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Suicide rate remains at recession levels in Lake County

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Updated: August 14, 2013 2:37AM



Mortgage payments that were skipped for months. Commissions at work that never came through. Credit card payments that ran out of control.

These are among the red flags — some of them hidden — from families who have buried victims of suicide in Lake County since the recession took hold in 2008.

Members of the Suicide Prevention Task Force say that economic pressures have contributed to a Lake County suicide count that spiked upward in 2008 and has remained above pre-recession levels ever since.

According to numbers provided by the Lake County Coroner, there were 46 suicides in 2007. That figure jumped up to 67 in 2008 and peaked at 70 in 2011.

Ted Testa, director of behavioral services for the health department, said those suicides have predominantly featured victims beyond the at-risk categories of teens and young adults.

“We saw a sudden rise in suicides by middle-aged men, and previously they’ve been exempt from that,” Testa said. “We’re seeing a rise across the board, and it’s tough to tease out why that’s been happening — if it’s been the economic recession or deterioration in health, but we have seen a marked rise in suicides among men between the ages of about 30 to 45.”

Meredith Wood, chairperson the county’s Suicide Prevention Task Force, spoke in general terms about one suicide linked to economic factors that occurred near her North Shore community.

“We know of a family who had no idea that the bank had been talking about taking the house for over a year,” said Wood, a senior therapist with the Lake County Health Department. “(The family found out) right before, when there was talk of refinancing because of the rates being lower, and the husband had to share that: ‘I haven’t paid the mortgage in a year. They’re about to foreclose on the house.’

“And then it was crisis mode. ‘What are you talking about? We have a home in Florida, we have a home here.’ They had no idea,” added Wood, saying the situation has repeated itself in homes where “the head-of-household is not sharing with the rest of the family that they’re getting the letters from the lender, (or) that the bonus that the family counted on for the vacation didn’t come, but ‘we’re still taking the vacation,’ so the money’s pulled out of somewhere else.”

What’s been seen in Lake County has been reflected nationally. According to a 2010 report by the U.S. Centers of Disease Control, there were “substantial increases in suicide rates” in the previous decade for victims between the ages of 35 and 64. In U.S. men aged 50-54, for example, the rate went up 49.4 percent, from 20.6 to 30.7 per 100,000 in population.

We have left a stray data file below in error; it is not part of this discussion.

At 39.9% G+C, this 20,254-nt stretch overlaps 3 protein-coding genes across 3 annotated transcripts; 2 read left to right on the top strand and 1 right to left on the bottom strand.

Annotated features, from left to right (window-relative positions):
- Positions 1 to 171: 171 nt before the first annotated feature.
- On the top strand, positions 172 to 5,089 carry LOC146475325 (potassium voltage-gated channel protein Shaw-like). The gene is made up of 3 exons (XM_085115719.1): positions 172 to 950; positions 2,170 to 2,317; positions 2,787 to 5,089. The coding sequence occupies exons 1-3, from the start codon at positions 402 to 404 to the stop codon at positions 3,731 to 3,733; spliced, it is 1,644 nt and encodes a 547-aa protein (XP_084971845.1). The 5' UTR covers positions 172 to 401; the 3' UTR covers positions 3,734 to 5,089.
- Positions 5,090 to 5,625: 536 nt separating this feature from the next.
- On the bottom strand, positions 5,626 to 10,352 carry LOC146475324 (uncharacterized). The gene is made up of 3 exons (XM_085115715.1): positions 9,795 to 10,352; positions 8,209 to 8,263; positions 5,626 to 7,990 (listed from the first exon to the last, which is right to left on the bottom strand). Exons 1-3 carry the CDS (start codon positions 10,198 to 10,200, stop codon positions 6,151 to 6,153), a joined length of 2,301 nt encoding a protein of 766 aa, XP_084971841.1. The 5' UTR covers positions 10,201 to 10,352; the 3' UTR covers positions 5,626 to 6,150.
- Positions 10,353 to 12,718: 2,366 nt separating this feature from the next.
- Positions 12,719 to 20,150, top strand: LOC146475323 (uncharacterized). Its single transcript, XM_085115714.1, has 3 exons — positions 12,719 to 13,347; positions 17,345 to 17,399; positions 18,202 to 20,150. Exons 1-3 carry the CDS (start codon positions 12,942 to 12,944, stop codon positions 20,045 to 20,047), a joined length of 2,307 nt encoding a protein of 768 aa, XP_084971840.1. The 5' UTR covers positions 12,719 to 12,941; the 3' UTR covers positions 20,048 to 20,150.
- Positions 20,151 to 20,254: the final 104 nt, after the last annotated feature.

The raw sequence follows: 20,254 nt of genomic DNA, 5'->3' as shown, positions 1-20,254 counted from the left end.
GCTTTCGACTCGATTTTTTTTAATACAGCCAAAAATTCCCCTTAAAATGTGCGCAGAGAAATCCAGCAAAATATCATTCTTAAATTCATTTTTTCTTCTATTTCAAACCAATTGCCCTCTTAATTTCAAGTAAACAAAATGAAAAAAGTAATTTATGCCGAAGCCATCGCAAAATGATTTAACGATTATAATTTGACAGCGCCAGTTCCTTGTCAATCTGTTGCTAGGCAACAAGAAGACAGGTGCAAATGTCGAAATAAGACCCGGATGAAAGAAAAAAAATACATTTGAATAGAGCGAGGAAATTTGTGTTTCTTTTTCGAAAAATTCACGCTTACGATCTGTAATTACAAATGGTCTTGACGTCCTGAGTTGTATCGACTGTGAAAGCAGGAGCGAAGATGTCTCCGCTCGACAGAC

In 2010 alone, 42 of the county’s 67 suicides featured victims between the ages of 31 and 60. While the coroner’s report didn’t break down the age brackets by gender, 54 of the total suicide victims that year were male.

In Lake County, male suicides have more than doubled the number of suicides by females for the past four years. Testa told the task force at its June 10 meeting that he feels “the economy is definitely a factor” for the general increase in numbers, and he pointed out that in 2012, the Lake County community with the highest number of suicides was Lake Forest, with seven reported cases.

Looking at the 2012 numbers, Lake County Coroner Dr. Thomas Rudd said “a lot of them have to do with loss of jobs (when) talking about adults.” Task force members also pointed out that suicides last year primarily featured married victims, with 27 having been married compared to 21 single victims, nine divorced individuals and five widowers.

“Due to the economic downturn, that protective factor of being married no longer exists,” Wood said. “That speaks to the desperation that families are feeling. For me, when we’re talking about Lake Forest and loss of jobs, there’s also the stigma and gender issues as well when it comes to mental health and who feels that they’re comfortable to seek out services when they feel depressed.”

For the task force, which meets the second Monday of each month at the Health Department’s Grand Avenue facility, the challenge is to not only create a safety net of programs but also expand them to include resources for financial counseling.

The group is currently crafting an updated resource guide that not only includes more than a half-dozen public counseling agencies but also information about foreclosure assistance from the U.S. Department of Housing and Urban Development.

“With ages 35 to 64, we’ve been talking about the increase and what prevention efforts could be added to programs and to assessment to capture that,” Wood said. “It’s important when gathering the resources for our guide to make sure we include information where individuals can get help with economic issues — which, we all know, when a crisis like that happens, someone can consider suicide who previously had not.”

Wood added that, as with all categories of suicide, the primary challenge is to break the silence that overwhelms individuals struggling with suicidal thoughts.

“I think reducing stigma is huge, and we have done so much of that,” Wood said. “I think some of the trends are good — even though the rates are going up, we’re having more intervention efforts. We’re reducing the stigma so that we can actually get someone help.”



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